Should shareholders sell? Probably not. Veteran portfolio manager Jim Cullen is sticking to his investing discipline, and the long-term track record remains superb. During the past 10 years, the fund has outdone 98% of its large value peers.
Pioneer Cullen's recent slump is hardly unusual, according to a recent study by Baird, a money manager and mutual fund company. Nearly all managers suffer periods of underperformance, the researchers found. Baird looked at top-performing funds, a group that had outdone the benchmarks during the past 10 years while recording less volatility.
Of the top funds, 85% had at least one three-year period when they lagged the benchmark by 1 percentage point or more. All the funds in the study dropped below their peer groups for at least one year.
Funds that slumped often rebounded quickly. In the study, Baird looked at top-performing funds that had suffered a slump and received a rating downgrade from Morningstar. During the next three years, the funds on average rebounded and outperformed their peers.
Baird concluded that to succeed over the long term, investors must patiently hold funds through good times and bad. But all too often shareholders follow a self-defeating pattern. The investors buy after a fund has recorded a hot streak. When the inevitable slump occurs, the shareholders lose patience and sell at the wrong time. Consider
, which returned 12.5% annually during the past 10 years, outdoing 99% of large value peers.
Portfolio manager Donald Yacktman buys undervalued stocks with strong balance sheets and rich cash flows. During the market downturn that began in 2000, Yacktman excelled. But with stocks rallying in 2004, he slipped into the bottom quarter of the standings and stayed there for three consecutive years. Figuring that the manager had lost his touch, angry shareholders dumped the fund. Assets in the portfolio dropped from $441 million in 2005 to $293 million in 2007.
Never wavering from his style, Yacktman roared back. The fund outdid 98% of competitors in 2008 and 99% in 2009. Since then, investors have been pouring into the fund, which now has $4.2 billion in assets. Many of the new investors have been attracted by the recent performance. But soon enough the patience of the shareholders will be tested as Yacktman goes into one of its periodic slumps.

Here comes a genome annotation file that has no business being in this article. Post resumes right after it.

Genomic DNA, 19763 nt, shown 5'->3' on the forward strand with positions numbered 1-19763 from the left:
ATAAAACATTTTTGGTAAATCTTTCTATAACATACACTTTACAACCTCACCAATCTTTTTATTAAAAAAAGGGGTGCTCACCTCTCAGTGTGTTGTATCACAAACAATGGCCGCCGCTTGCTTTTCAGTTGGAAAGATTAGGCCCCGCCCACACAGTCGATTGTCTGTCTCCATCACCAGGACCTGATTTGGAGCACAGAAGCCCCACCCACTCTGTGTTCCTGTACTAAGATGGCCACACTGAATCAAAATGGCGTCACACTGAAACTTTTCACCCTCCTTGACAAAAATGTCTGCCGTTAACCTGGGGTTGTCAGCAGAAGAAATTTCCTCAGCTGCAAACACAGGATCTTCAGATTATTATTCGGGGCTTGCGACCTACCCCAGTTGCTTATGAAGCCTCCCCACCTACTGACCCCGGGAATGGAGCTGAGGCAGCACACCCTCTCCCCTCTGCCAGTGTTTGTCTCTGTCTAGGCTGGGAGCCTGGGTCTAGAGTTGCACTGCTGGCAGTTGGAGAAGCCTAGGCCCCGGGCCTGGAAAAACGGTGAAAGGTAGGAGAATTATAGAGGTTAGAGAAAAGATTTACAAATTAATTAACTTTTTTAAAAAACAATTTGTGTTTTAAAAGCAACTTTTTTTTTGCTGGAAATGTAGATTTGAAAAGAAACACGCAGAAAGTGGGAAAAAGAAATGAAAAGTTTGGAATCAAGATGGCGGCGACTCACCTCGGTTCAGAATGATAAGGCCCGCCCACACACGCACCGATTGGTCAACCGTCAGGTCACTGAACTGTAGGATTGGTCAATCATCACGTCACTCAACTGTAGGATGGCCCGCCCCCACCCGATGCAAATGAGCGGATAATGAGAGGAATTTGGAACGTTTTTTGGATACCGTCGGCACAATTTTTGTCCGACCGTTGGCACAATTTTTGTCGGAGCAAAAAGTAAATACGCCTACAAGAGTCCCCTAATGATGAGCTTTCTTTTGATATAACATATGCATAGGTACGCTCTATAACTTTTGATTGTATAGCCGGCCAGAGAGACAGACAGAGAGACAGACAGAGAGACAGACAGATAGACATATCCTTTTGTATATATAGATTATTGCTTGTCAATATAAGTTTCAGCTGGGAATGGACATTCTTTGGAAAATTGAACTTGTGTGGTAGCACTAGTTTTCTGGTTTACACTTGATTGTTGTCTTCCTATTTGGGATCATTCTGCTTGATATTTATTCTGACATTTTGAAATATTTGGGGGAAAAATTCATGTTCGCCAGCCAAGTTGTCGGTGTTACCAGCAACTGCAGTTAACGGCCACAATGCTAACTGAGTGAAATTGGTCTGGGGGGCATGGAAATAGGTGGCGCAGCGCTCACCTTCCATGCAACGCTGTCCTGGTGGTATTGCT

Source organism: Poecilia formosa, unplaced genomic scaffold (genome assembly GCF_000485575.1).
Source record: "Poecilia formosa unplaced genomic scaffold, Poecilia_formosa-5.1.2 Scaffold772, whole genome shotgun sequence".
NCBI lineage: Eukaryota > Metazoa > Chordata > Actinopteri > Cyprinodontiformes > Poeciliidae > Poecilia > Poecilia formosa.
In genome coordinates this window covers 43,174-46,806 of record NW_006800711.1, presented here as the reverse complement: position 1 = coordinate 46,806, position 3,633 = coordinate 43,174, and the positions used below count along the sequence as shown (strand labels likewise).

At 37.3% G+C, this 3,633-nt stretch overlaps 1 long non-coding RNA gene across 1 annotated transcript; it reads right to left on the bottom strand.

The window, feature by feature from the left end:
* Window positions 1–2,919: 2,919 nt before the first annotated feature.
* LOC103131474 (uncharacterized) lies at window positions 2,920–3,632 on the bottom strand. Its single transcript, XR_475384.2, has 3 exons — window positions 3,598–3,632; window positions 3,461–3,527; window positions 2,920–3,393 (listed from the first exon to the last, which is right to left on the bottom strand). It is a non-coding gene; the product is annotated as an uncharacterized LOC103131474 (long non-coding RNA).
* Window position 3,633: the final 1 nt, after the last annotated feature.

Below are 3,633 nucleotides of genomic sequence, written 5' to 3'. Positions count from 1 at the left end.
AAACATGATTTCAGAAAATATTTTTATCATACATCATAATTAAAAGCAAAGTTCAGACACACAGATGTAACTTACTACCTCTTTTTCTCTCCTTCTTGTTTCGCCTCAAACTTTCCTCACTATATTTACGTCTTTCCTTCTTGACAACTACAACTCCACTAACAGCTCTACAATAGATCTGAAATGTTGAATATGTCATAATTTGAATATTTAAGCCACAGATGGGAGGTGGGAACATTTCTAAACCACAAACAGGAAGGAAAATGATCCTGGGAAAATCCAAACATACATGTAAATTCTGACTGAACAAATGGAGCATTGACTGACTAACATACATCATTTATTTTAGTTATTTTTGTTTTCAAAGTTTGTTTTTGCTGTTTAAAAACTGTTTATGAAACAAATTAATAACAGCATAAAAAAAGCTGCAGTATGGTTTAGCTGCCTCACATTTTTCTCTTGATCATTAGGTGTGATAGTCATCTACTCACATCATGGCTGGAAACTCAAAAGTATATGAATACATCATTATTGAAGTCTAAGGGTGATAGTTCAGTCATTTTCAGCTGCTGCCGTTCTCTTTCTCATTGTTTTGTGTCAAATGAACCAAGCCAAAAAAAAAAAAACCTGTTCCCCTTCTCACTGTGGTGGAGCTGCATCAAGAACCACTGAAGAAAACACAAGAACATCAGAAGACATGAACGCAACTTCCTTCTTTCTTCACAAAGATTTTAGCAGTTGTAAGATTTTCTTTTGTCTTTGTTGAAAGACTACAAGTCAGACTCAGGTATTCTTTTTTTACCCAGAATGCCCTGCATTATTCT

Make no mistake, there are cases when you should sell. If the manager changes or the fund switches strategies, then there may be little reason to stick around. You should also lose patience when a slump lasts longer than three years.
Before making any decision about selling, start by trying to determine why the fund may be slumping. In many cases, funds turn cold because their styles are out of favor. Consider Pioneer Cullen Value. Portfolio manager Jim Cullen favors stocks with low price-to-earnings ratios and solid growth prospects. The strategy excelled during the downturn of 2008, but the approach has lagged since the market began rebounding in March 2009.
The poor performance is not surprising because the portfolio holds high-quality blue-chips, including
. During the rally of the past two years, the market has favored shaky small value stocks, while Cullen's blue-chips have lagged. Instead of dumping the fund, shareholders should wait. Eventually blue-chips will come back in favor.
Another fund worth holding is
Davis NY Venture
. The fund was clobbered in 2008, and it has underperformed peers in three of the past four years. But the long-term record remains compelling. During the past 10 years, the fund returned 4.2% annually, outdoing 75% of large blend peers.
Portfolio manager Chris Davis looks for dominant companies with solid returns on equity. He aims to buy when the stocks have slipped out of favor. The fund has long held a big stake in financials. That proved to be a disaster in 2008. The fund still has big holdings in dominant financials, including
. Those should continue increasing earnings as the economy recovers.
Recognizing that actively managed funds can suffer periodic slumps, many investors have concluded that the solution is to buy index funds. But index funds suffer cold streaks. In two of the past four years,
Vanguard 500 Index
, which tracks the
, has lagged most members of the large blend category. As that record shows, stocks are unpredictable, and there is no easy way for investors to avoid suffering periods of disappointing results.
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Stan Luxenberg is a freelance writer specializing in mutual funds and investing. He was executive editor of Individual Investor magazine.